Today I read this challenging piece from the ABC, “This restaurant owner received 470 job applications — only two were Australians“ (8/8/20)
regarding the situation of many migrant and seasonal workers in Australia who do not qualify for the Australian Government’s JobSeeker or JobKeeper benefits.
As an expert in modern slavery intervention and as a small business owner, I am mindful of the potential for exploitation when opportunism turns sour and foreign workers are left unprotected; when their “do whatever it takes” mentality is not fully valued. I deeply value what people from other cultures have brought to Australia, and couldn’t imagine life without a multicultural flavour.
The article reminded me of my own experience in Spain a few years ago as a foreigner who strangely had full access to practically everything, courtesy of my UK Citizenship by Descent. Thanks to my British-born parents, I could live and work anywhere within the European Union, despite being born in Australia. Access is freedom.
Within a month of arriving in Madrid, I was granted permanent residency, a license to work, and free access to health care and a range of economic benefits should my situation become difficult. All I had to do was to learn language and the ‘system’, apply for work, and get to know what I didn’t know I needed to know (which I must say I didn’t quite master).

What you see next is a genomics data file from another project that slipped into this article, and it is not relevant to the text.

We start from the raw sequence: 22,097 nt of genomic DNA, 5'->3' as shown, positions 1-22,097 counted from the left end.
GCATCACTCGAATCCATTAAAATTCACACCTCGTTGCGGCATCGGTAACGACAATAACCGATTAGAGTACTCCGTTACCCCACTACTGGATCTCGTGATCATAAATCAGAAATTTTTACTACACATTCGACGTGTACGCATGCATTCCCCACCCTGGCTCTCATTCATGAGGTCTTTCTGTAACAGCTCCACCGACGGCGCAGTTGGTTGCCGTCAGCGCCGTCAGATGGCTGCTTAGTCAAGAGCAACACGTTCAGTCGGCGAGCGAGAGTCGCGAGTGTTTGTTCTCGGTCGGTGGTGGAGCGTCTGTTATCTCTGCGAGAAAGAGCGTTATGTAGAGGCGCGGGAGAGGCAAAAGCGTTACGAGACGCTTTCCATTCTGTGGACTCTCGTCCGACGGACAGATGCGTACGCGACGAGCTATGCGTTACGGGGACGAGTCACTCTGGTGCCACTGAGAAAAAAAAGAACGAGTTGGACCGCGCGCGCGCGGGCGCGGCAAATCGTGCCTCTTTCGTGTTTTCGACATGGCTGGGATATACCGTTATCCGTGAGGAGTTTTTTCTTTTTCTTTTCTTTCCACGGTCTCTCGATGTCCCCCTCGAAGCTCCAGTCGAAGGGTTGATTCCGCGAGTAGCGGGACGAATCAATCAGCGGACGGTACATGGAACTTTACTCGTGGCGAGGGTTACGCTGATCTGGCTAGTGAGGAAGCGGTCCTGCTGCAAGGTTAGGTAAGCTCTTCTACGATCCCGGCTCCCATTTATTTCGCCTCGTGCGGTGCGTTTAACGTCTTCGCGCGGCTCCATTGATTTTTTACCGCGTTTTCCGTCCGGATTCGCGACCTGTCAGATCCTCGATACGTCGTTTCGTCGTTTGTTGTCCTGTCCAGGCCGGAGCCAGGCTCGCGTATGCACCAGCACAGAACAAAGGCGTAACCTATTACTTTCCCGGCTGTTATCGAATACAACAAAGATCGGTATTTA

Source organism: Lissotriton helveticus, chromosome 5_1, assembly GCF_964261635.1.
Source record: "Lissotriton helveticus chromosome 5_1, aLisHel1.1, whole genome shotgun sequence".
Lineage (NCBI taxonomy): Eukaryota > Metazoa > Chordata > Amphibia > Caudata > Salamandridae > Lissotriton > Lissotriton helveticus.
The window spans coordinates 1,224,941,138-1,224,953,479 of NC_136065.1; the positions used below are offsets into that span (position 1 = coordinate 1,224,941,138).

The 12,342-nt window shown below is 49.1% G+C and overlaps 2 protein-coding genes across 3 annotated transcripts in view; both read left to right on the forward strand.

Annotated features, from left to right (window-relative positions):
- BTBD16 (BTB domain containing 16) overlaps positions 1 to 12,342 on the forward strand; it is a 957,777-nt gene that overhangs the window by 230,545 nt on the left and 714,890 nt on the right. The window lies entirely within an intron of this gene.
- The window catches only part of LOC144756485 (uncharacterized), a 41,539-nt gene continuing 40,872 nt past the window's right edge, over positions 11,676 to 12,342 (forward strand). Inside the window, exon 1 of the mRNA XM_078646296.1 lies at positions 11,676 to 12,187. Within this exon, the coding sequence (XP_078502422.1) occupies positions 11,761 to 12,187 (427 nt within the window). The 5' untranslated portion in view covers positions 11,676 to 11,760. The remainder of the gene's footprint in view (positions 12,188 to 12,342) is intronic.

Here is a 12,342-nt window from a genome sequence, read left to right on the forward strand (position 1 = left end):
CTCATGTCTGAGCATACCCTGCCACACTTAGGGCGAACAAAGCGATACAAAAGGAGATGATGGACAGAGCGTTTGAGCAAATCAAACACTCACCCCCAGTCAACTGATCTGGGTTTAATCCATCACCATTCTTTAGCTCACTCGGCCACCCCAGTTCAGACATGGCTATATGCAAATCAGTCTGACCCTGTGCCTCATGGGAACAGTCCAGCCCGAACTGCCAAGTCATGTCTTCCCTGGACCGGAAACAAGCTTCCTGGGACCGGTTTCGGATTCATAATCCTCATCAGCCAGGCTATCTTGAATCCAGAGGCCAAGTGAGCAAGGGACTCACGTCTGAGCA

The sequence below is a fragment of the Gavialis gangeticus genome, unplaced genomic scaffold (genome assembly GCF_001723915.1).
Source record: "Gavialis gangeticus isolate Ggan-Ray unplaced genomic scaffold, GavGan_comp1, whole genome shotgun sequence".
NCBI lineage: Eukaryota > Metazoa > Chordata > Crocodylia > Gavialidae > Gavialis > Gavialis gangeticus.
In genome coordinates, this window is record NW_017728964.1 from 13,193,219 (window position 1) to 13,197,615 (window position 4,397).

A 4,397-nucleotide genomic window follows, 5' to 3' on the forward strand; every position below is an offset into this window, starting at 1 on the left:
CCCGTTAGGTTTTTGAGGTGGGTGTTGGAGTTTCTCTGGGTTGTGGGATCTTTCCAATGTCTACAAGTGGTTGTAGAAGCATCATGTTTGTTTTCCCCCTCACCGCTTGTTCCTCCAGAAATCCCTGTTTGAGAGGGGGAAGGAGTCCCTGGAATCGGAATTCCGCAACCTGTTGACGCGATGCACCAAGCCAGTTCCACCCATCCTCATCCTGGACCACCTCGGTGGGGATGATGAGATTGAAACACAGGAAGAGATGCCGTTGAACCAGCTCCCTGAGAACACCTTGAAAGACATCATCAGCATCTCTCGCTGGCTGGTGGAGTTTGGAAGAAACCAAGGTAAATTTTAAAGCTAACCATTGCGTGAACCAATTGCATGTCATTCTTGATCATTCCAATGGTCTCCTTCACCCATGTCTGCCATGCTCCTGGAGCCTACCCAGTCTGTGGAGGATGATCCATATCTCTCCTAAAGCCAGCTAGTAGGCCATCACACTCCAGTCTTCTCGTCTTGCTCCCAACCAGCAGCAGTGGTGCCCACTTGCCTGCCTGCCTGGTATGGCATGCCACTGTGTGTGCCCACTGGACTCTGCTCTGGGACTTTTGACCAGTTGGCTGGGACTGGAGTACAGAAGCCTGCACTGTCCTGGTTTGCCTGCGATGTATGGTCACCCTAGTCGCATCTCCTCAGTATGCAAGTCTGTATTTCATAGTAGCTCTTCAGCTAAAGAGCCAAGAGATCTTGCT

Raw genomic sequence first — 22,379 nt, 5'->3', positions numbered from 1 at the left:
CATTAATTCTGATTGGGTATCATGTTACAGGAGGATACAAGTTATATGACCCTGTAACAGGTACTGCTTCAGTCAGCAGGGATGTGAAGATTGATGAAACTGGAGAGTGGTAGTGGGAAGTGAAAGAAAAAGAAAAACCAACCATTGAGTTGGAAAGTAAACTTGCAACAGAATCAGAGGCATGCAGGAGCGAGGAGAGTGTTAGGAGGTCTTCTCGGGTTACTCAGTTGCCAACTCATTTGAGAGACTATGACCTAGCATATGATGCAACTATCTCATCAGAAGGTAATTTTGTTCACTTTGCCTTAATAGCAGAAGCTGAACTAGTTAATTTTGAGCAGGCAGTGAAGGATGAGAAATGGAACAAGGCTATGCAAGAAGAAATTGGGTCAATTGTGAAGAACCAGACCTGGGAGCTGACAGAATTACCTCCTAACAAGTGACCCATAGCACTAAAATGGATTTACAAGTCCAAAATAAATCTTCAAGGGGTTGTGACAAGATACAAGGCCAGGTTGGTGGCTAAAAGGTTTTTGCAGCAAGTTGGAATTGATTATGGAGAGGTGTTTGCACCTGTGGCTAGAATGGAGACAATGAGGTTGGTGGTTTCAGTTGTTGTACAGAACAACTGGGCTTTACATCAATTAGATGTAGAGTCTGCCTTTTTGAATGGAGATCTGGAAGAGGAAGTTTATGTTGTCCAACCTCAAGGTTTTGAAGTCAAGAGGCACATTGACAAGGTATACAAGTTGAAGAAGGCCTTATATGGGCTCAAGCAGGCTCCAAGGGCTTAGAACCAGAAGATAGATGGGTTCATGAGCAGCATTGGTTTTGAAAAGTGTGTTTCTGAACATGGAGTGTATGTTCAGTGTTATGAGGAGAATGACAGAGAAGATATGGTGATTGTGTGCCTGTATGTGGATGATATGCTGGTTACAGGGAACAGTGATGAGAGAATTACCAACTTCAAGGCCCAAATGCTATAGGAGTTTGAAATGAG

This contrasted greatly with a man I befriended there who was an asylum seeker from Congo-Brazzaville. His movements in Madrid were monitored daily by the federal police, who would hound him for his papers. Despite being a qualified and experienced maths teacher, his options for work and movements were very limited. To survive, he had to get up every morning at 4am to work in the fresh food markets to sort out the produce for the day’s trading. It took him 7 years to get temporary residency. Needless to say our experiences in this highly favoured country were poles apart.
While I appreciate all that the Australian government, federal and state, are doing to manage the current health and economic crisis, I cannot help but think we need to do more to honour those who come here to give, and give in ways that many in the privileged class that I am part of are not prepared to give. Yes, Australia is a ‘paradise’ that many foreigners only dream to experience, but I think we can provide a better deal for all who have no lineage here. If the public purse cannot support them (doubtful), what incentives could be given to say large corporations to sponsor their livelihood? I welcome your thoughts on how we can support the 1 million temporary visa holders who are currently shut out.